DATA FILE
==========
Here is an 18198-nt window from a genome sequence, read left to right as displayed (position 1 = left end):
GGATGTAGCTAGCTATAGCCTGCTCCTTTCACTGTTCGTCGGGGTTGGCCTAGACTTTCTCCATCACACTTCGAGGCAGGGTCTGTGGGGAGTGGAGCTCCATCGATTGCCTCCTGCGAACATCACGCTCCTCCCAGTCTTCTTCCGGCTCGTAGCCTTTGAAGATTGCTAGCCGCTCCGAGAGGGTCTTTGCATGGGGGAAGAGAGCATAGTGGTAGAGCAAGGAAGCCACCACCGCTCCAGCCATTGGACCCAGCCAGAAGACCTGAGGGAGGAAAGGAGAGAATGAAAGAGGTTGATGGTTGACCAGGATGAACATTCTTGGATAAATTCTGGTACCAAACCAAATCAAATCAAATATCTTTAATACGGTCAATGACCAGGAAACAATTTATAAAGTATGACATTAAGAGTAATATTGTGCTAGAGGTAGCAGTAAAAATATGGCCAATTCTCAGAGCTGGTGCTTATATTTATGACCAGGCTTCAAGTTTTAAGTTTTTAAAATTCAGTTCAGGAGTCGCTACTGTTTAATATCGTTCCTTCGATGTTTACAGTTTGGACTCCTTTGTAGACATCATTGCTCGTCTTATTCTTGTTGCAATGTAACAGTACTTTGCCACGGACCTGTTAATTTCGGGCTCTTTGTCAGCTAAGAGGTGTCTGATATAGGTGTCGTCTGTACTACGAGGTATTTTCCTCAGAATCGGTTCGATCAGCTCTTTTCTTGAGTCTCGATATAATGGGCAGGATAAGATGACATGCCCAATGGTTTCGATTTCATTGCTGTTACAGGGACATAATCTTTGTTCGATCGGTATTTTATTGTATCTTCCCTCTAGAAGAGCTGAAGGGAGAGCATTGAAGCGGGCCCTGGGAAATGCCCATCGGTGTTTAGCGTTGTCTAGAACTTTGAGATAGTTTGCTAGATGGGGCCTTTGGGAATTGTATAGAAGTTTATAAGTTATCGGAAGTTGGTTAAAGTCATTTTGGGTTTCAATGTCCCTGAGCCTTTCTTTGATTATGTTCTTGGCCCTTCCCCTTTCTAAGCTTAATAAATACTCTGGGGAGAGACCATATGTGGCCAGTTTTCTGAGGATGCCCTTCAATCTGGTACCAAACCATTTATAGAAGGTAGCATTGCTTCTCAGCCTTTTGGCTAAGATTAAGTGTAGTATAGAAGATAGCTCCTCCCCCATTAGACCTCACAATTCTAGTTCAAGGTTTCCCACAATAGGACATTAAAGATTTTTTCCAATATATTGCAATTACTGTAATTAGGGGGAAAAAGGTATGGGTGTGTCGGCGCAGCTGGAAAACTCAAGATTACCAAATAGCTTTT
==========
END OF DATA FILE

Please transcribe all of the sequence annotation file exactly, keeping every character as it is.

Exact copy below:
Here is an 18198-nt window from a genome sequence, read left to right as displayed (position 1 = left end):
GGATGTAGCTAGCTATAGCCTGCTCCTTTCACTGTTCGTCGGGGTTGGCCTAGACTTTCTCCATCACACTTCGAGGCAGGGTCTGTGGGGAGTGGAGCTCCATCGATTGCCTCCTGCGAACATCACGCTCCTCCCAGTCTTCTTCCGGCTCGTAGCCTTTGAAGATTGCTAGCCGCTCCGAGAGGGTCTTTGCATGGGGGAAGAGAGCATAGTGGTAGAGCAAGGAAGCCACCACCGCTCCAGCCATTGGACCCAGCCAGAAGACCTGAGGGAGGAAAGGAGAGAATGAAAGAGGTTGATGGTTGACCAGGATGAACATTCTTGGATAAATTCTGGTACCAAACCAAATCAAATCAAATATCTTTAATACGGTCAATGACCAGGAAACAATTTATAAAGTATGACATTAAGAGTAATATTGTGCTAGAGGTAGCAGTAAAAATATGGCCAATTCTCAGAGCTGGTGCTTATATTTATGACCAGGCTTCAAGTTTTAAGTTTTTAAAATTCAGTTCAGGAGTCGCTACTGTTTAATATCGTTCCTTCGATGTTTACAGTTTGGACTCCTTTGTAGACATCATTGCTCGTCTTATTCTTGTTGCAATGTAACAGTACTTTGCCACGGACCTGTTAATTTCGGGCTCTTTGTCAGCTAAGAGGTGTCTGATATAGGTGTCGTCTGTACTACGAGGTATTTTCCTCAGAATCGGTTCGATCAGCTCTTTTCTTGAGTCTCGATATAATGGGCAGGATAAGATGACATGCCCAATGGTTTCGATTTCATTGCTGTTACAGGGACATAATCTTTGTTCGATCGGTATTTTATTGTATCTTCCCTCTAGAAGAGCTGAAGGGAGAGCATTGAAGCGGGCCCTGGGAAATGCCCATCGGTGTTTAGCGTTGTCTAGAACTTTGAGATAGTTTGCTAGATGGGGCCTTTGGGAATTGTATAGAAGTTTATAAGTTATCGGAAGTTGGTTAAAGTCATTTTGGGTTTCAATGTCCCTGAGCCTTTCTTTGATTATGTTCTTGGCCCTTCCCCTTTCTAAGCTTAATAAATACTCTGGGGAGAGACCATATGTGGCCAGTTTTCTGAGGATGCCCTTCAATCTGGTACCAAACCATTTATAGAAGGTAGCATTGCTTCTCAGCCTTTTGGCTAAGATTAAGTGTAGTATAGAAGATAGCTCCTCCCCCATTAGACCTCACAATTCTAGTTCAAGGTTTCCCACAATAGGACATTAAAGATTTTTTCCAATATATTGCAATTACTGTAATTAGGGGGAAAAAGGTATGGGTGTGTCGGCGCAGCTGGAAAACTCAAGATTACCAAATAGCTTTT